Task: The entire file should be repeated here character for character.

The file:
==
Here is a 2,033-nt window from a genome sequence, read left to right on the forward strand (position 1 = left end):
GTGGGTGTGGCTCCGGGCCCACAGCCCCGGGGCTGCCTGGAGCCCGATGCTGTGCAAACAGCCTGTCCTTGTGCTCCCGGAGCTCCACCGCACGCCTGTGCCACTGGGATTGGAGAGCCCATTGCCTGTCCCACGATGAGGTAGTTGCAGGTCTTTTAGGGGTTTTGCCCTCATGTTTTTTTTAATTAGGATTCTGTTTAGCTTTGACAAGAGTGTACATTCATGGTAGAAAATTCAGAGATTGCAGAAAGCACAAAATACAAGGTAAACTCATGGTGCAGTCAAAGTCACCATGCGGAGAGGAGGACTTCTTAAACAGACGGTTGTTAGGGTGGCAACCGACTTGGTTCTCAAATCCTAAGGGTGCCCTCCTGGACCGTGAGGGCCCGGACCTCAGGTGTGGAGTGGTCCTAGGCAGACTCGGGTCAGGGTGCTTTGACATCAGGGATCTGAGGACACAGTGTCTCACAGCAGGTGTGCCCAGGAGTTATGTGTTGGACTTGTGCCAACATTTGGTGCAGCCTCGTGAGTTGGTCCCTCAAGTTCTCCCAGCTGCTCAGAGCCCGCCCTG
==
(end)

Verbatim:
Here is a 2,033-nt window from a genome sequence, read left to right on the forward strand (position 1 = left end):
GTGGGTGTGGCTCCGGGCCCACAGCCCCGGGGCTGCCTGGAGCCCGATGCTGTGCAAACAGCCTGTCCTTGTGCTCCCGGAGCTCCACCGCACGCCTGTGCCACTGGGATTGGAGAGCCCATTGCCTGTCCCACGATGAGGTAGTTGCAGGTCTTTTAGGGGTTTTGCCCTCATGTTTTTTTTAATTAGGATTCTGTTTAGCTTTGACAAGAGTGTACATTCATGGTAGAAAATTCAGAGATTGCAGAAAGCACAAAATACAAGGTAAACTCATGGTGCAGTCAAAGTCACCATGCGGAGAGGAGGACTTCTTAAACAGACGGTTGTTAGGGTGGCAACCGACTTGGTTCTCAAATCCTAAGGGTGCCCTCCTGGACCGTGAGGGCCCGGACCTCAGGTGTGGAGTGGTCCTAGGCAGACTCGGGTCAGGGTGCTTTGACATCAGGGATCTGAGGACACAGTGTCTCACAGCAGGTGTGCCCAGGAGTTATGTGTTGGACTTGTGCCAACATTTGGTGCAGCCTCGTGAGTTGGTCCCTCAAGTTCTCCCAGCTGCTCAGAGCCCGCCCTG